The key to success: put employees first
With all eyes on the UK and how we will fare post-Brexit, it’s never been more important for businesses to get it right. And that means understanding what employees want.
A workforce is, without a shadow of doubt, a business’ biggest and best asset. Without the right employees, it can be an uphill struggle to grow and thrive, especially in times of uncertainty. But while waving a decent pay cheque may once have been enough to attract people to the job, employee demands and needs have evolved.
If we are to attract and retain the best talent, we need to understand exactly what it is employees are looking for in an employer and what excites them about coming into work.
According to Mercer’s 2018 Global Talent Trends report, thriving employees – those deemed to be professionally and personally fulfilled – were three times more likely to work for a company with a strong sense of purpose. In order to motivate and engage their employees, businesses need to ensure that all of their staff feel like they are a valuable part of the team and actively contributing to the overall performance and success of the business.
Not surprisingly, flexibility also ranked particularly high amongst staff needs. As many as 71% of thriving employees said their company offered flexible working, compared to 32% of non-thriving workers. Overall, more than half (51%) of employees said they wished their company offered more flexible working options.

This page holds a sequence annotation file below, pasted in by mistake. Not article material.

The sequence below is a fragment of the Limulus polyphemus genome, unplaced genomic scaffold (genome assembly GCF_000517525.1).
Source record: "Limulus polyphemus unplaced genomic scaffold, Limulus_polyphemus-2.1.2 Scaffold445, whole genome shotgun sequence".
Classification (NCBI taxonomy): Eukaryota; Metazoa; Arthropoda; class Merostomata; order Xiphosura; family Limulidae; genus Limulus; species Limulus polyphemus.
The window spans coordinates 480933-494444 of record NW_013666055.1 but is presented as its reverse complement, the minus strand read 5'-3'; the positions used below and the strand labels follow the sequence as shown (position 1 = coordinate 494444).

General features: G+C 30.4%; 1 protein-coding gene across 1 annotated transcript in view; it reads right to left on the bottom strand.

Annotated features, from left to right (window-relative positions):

Flexibility can be particularly valuable for working parents, with a separate study by FlexJobs revealing that a huge 83% of working mums cited the option to work flexibly as the most important factor when considering a new job, while work life balance came second.
For a business to flourish and be seen by both current and potential employees as a great place to work, managers need to recognise the different needs of their workforce and see how they stack up. After all, recruiting people can be a time-consuming and expensive business, but losing staff can be much more costly – not just in turnover but in reputation and general staff morale.
To get started, businesses should consider their brand and how they’re perceived both internally and externally. It’s vital to know what people are saying about your company outside of your own four walls, but it’s equally important to understand what current stuff think about their working environment.
Employers should be proactive and start conversations about what works for their staff and what they would change if they could. Asking for feedback not only gives companies invaluable insight, but it can make employees feel their opinion matters and that their experience is valued and respected.
As a new generation enters the workplace, we also need to be mindful that their needs may differ from other generations. Interestingly, when millennials were asked the most important values a business should follow if it wants to have long-term success, the leading response was that it should put employees first and build a solid foundation of trust and integrity.*